The Anthropologist at Large
THE ANTHROPOLOGIST AT LARGE
R. AUSTIN FREEMAN
EDITOR OF THE LONDON "LANCET"
ILLUSTRATIONS BY HENRY RALEIGH
THORNDYKE was not a newspaper reader. He viewed with extreme disfavor all scrappy and miscellaneous forms of literature, which, by presenting a disorderly series of unrelated items of information, tended, he considered, to destroy the habit of consecutive mental effort.
"It is most important," he once remarked to me, "habitually to pursue a definite train of thought, and to pursue it to a finish, instead of fitting indolently from one uncompleted topic to another, as the newspaper reader is so apt to do. Still, there is no harm in a daily paper—so long as you don't read it."
Accordingly, he patronized a morning paper, and his method of dealing with it was characteristic. After breakfast, the paper was laid on the table, together with a blue pencil and a pair of office shears. A preliminary glance through the sheets enabled him to mark with the pen those paragraphs that were to be read; these were presently cut out and looked through, after which they were either thrown away or aside to be pasted in an indexed book. The whole proceeding occupied, on an average quarter of an hour.
On the morning of which I am now speaking he was thus engaged. The pencil had done its work, and the snick of the shears announced the final stage. Presently he paused with newly excised cutting between his fingers, and, after glancing at it for a moment, he handed to me.
Another art robbery," he remarked. "Mysterious affairs, these—as to motive, I mean. You can’t melt down a picture or an ivory carving, and you can't put them on the market as they stand. The very qualities that give them their value make them totally unnegotiable."
"Yet, I suppose," said I, "the really inveterate collector—the pottery or stamp maniac, for instance—will buy these contraband goods, even though he dare not show them."
"Probably. No doubt the cupiditas babendi, the mere desire to possess, is the motive force, rather than any intelligent purpose——"
The discussion was at this point interrupted by a knock at the door, and a moment later my colleague admitted two gentlemen. One of these I recognized as Mr. Marchmont, a solicitor for whom we had occasionally acted; the other was a stranger—a typical Hebrew of the blond type—good-looking, faultlessly dressed, carrying a bandbox, and obviously in a state of the most extreme agitation.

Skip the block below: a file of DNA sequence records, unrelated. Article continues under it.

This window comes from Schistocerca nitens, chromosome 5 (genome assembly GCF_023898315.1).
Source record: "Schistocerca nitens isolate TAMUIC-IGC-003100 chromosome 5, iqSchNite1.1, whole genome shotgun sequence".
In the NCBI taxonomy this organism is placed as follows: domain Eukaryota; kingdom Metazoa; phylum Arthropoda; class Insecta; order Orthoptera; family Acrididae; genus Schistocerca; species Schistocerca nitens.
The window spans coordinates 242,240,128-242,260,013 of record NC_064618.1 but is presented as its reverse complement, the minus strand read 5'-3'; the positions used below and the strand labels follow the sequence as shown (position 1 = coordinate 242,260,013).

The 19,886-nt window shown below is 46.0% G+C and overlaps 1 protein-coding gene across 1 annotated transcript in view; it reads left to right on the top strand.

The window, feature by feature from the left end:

"Good morning to you, gentlemen," said Mr. Marchmont, shaking hands cordially. "I have brought a client of mine to see you, and when I tell you that his name is Solomon Lowe, it will be unnecessary for me to say what our business is."
"Oddly enough," replied Thorndyke, "we were, at the very moment that you knocked, discussing the bearings of his case."
"It is a horrible affair!" burst in Mr. Lowe. "I am distracted! I am ruined! I am in despair!"
He banged the bandbox down on the table, and, flinging himself into a chair, buried his face in his hands.
"Come, come," remonstrated Marchmont, "we must be brave; we must be composed. Tell Dr. Thorndyke your story, and let us hear what he thinks of it."
He leaned back in his chair, and looked at his client with that air of patient fortitude that comes to us all so easily when we contemplate the misfortunes of other people.
"You must help us, sir," exclaimed Lowe, starting up again,—"you must indeed, or I shall go mad! But I will tell you what has happened, and then you must act at once. Spare no effort and no expense. Money is no object—at least, not in reason," he added, with native caution. He sat down once more, and in perfect English, though with a slight German accent, proceeded volubly: "My brother Isaac is probably known to you by name."
"He is a great collector, and to some extent a dealer—that is to say, he makes his hobby a profitable hobby."
"What does he collect?" asked Thorndyke.
"Everything," replied our visitor, flinging his hands apart with a comprehensive gesture,—"everything that is precious and beautiful: pictures, ivories, jewels, watches, objects of art and virtu—everything. He is a Jew, and he has that passion for things that are rich and costly that has distinguished our race from the time of my namesake Solomon. His house in Howard Street, Piccadilly, is at once a museum and an art gallery. The rooms are filled with cases of gems, of antique jewelry, of coins and historic relics—some of priceless value; and the walls are covered with paintings, every one of which is a masterpiece. There is a fine collection of ancient weapons and armor, both European and Oriental; rare books, manuscripts, papyri, and valuable antiquities from Egypt, Assyria, Cyprus, and elsewhere. You see, his taste is quite catholic, and his knowledge of rare and curious things is probably greater than that of any other living man. He is never mistaken; no forgery deceives him, and hence the great prices that he obtains: for a work of art purchased from Isaac Lowe is a work certified as genuine beyond all cavil."
He paused to mop his face with a silk handkerchief, and then, with the same plaintive volubility, continued:
"My brother is unmarried. He lives for his collection, and he lives with it. The house is not a very large one, and the collection takes up most of it; but he keeps a suite of rooms for his own occupation, and has two servants—a man and wife—to look after him. The man, who is a retired police sergeant, acts as caretaker and watchman; the woman as housekeeper and cook, if required, but my brother lives largely at his club. And now I come to this present catastrophe."